Skip to content

Instantly share code, notes, and snippets.

@trane trane/
Created Aug 19, 2017

What would you like to do?
A quick-start REPL intro

Scala REPL (Read Eval Print Loop)

You can get into a REPL on (OS X or Linux) from your terminal, from two different commands.

If you have scala installed, you can type:

$ scala

Or, more likely, you have sbt installed:

$ sbt
> console

You can also get to the scala console from your IDE.


The REPL allows you to quickly iterate on ideas you have without having to make a completely valid .scala file.


Try typing into the REPL, here are some examples:

scala> 1+1
res0: Int = 2

scala> "hello"
res1: String = hello

scala> 1 / 2.0
res2: Double = 0.5

scala> 1 / 2.1
res3: Double = 0.47619047619047616

If you give the REPL a command it can't understand, it will tell you:

scala> "hihi
<console>:1: error: unclosed string literal


The REPL comes with a help guide for whenever you have a question about what it can do:

scala> :help
All commands can be abbreviated, e.g., :he instead of :help.
:edit <id>|<line>        edit history
:help [command]          print this summary or command-specific help
:history [num]           show the history (optional num is commands to show)
:h? <string>             search the history
:imports [name name ...] show import history, identifying sources of names
:implicits [-v]          show the implicits in scope
:javap <path|class>      disassemble a file or class name
:line <id>|<line>        place line(s) at the end of history
:load <path>             interpret lines in a file
:paste [-raw] [path]     enter paste mode or paste a file
:power                   enable power user mode
:quit                    exit the interpreter
:replay [options]        reset the repl and replay all previous commands
:require <path>          add a jar to the classpath
:reset [options]         reset the repl to its initial state, forgetting all session entries
:save <path>             save replayable session to a file
:sh <command line>       run a shell command (result is implicitly => List[String])
:settings <options>      update compiler options, if possible; see reset
:silent                  disable/enable automatic printing of results
:type [-v] <expr>        display the type of an expression without evaluating it
:kind [-v] <type>        display the kind of a type. see also :help kind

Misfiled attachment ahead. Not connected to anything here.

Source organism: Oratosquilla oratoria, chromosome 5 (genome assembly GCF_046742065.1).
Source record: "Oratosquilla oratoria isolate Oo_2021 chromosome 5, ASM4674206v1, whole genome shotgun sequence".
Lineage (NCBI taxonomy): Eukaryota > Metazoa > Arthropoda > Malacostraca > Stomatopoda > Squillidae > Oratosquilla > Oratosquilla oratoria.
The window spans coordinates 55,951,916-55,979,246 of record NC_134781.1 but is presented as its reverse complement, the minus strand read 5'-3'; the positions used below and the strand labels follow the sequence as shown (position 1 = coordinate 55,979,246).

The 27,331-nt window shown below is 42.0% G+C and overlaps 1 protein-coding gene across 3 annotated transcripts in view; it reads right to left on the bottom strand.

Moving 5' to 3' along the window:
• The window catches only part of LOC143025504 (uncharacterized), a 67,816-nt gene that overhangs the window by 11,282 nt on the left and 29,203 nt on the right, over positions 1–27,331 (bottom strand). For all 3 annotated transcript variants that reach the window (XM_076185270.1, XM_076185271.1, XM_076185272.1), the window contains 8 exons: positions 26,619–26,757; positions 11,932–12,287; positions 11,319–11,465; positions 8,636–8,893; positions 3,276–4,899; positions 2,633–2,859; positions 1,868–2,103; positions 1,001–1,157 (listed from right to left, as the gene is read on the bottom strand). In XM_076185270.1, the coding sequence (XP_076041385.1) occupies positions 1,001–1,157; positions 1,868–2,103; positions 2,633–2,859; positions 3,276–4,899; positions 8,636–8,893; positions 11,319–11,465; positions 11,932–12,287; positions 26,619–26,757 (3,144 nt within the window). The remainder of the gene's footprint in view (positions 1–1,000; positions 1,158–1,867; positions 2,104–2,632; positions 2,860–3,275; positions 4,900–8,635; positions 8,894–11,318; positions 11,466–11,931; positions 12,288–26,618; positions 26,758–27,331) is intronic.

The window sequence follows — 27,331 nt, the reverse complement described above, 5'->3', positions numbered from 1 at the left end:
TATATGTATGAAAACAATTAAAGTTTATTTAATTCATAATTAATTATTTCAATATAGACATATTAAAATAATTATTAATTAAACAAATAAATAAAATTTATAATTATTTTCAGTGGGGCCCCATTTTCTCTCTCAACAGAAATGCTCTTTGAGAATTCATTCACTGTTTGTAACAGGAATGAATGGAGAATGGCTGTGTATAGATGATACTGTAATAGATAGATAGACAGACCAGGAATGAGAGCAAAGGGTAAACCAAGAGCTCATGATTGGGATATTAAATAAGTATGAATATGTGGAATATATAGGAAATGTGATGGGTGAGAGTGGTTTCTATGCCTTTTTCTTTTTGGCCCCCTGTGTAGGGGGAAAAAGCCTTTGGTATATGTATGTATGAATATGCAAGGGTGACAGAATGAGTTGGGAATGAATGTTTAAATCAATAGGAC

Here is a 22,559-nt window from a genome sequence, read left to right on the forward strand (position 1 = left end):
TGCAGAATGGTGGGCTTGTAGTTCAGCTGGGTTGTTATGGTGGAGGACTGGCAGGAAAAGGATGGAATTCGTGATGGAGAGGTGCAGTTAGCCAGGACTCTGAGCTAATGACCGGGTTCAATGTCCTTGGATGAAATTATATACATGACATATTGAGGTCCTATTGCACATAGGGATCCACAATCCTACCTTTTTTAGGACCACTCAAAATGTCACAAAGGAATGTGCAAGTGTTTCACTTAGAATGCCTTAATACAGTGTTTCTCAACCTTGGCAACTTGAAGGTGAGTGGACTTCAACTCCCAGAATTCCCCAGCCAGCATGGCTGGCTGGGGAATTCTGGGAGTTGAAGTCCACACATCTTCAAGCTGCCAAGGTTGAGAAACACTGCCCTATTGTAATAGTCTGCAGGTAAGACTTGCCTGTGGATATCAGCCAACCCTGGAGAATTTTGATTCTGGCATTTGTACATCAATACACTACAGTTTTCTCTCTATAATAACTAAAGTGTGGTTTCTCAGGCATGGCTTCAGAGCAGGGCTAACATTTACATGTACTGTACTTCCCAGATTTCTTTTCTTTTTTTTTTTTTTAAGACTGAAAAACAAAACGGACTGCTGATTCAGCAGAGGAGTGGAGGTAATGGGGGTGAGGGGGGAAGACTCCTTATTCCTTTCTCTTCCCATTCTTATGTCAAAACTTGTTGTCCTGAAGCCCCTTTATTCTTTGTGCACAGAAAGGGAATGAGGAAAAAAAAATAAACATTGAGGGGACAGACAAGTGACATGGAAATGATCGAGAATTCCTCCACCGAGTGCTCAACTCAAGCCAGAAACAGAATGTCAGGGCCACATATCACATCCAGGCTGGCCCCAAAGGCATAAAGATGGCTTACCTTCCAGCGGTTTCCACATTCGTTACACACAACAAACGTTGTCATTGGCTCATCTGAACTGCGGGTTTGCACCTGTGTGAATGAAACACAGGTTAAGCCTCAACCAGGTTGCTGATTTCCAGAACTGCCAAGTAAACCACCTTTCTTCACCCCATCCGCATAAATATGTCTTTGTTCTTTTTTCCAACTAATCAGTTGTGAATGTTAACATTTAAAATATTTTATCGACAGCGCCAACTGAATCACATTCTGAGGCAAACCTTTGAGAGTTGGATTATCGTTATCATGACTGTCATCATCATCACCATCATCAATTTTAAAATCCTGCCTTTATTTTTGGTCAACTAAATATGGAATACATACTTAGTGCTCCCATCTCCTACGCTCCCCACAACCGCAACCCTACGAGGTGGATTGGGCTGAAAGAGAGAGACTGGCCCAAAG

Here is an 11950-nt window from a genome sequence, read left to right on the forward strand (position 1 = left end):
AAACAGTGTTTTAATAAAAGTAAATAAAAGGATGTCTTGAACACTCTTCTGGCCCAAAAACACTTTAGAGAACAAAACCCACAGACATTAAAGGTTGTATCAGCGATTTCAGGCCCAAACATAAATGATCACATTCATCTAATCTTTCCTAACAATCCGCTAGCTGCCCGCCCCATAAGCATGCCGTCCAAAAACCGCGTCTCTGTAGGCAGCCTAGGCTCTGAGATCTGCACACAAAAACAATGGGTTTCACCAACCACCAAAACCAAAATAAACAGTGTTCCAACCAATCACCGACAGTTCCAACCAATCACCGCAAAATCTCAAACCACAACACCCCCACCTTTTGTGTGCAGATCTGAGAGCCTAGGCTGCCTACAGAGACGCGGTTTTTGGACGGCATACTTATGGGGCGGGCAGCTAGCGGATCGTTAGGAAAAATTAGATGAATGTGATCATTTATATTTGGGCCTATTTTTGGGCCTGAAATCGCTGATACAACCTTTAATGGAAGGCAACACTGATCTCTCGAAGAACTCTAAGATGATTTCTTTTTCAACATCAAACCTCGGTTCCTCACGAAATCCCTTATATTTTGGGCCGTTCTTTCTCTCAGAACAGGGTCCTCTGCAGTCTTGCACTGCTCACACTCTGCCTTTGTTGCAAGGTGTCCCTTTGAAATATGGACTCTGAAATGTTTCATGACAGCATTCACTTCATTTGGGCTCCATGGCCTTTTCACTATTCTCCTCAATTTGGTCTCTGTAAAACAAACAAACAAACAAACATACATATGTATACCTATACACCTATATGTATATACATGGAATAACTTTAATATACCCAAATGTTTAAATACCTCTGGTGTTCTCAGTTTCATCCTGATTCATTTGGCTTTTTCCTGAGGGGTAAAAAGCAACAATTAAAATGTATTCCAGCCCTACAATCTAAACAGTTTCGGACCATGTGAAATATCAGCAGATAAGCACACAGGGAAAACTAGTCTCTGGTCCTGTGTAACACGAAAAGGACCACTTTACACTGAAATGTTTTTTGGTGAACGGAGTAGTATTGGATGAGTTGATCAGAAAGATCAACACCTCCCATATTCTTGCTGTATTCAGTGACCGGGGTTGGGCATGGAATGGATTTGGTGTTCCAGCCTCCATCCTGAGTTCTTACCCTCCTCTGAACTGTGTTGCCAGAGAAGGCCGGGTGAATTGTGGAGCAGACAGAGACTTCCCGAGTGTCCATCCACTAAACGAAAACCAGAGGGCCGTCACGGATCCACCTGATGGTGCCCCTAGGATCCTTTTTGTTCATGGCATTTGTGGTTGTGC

:warnings                show the suppressed warnings from the most recent line which had any


Look back at the commands you have given:

scala> :history
2507  1+1
2508  "hello"
2509  1 / 2.0
2510  1 / 2.1
2511  "hihi
2512  :help
2513  :history


You can use :save to write your REPL session to your current directory

scala> :save

Now contains:

1 / 2.0
1 / 2.1

Note that the statements saved from the REPL might not be valid .scala, which is why I'm using the .sc extension. You could use any extension you would like.

Load the REPL saved file

scala> :load
res4: Int = 2
res5: String = hello
res6: Double = 0.5
res7: Double = 0.47619047619047616

Copy and Paste a Session

You can copy and paste the entire block of text from the REPL (even though it's not valid syntax) because the REPL is smart enough to know what you are doing:

I have copied all of the commands I have run so far and pasted them (I then held ctrl and then d to finish pasting)

scala> scala> 1+1

// Detected repl transcript. Paste more, or ctrl-D to finish.

res0: Int = 2

scala> "hello"
res1: String = hello

scala> 1 / 2.0
res2: Double = 0.5

scala> 1 / 2.1
res3: Double = 0.47619047619047616

scala> "hihi

// Replaying 5 commands from transcript.

scala> 1+1
res8: Int = 2

scala> "hello"
res9: String = hello

scala> 1 / 2.0
res10: Double = 0.5

scala> 1 / 2.1
res11: Double = 0.47619047619047616

scala> "hihi
<console>:1: error: unclosed string literal

Copy and Paste a file

Let's say you have a file Foo.scala that has the following code in it:

case class Foo(bar: String)
object Foo { def foo: Foo = Foo("Hello") }

If you try to copy-and-paste these lines into the REPL it will give you an error, since the case class and object definitions won't be treated as companions. That's where the :paste command comes in:

scala> :paste
// Entering paste mode (ctrl-D to finish)

case class Foo(i: Int)
object Foo { def empty: Foo = Foo(0) }

// Exiting paste mode, now interpreting.

defined class Foo
defined object Foo
Sign up for free to join this conversation on GitHub. Already have an account? Sign in to comment
You can’t perform that action at this time.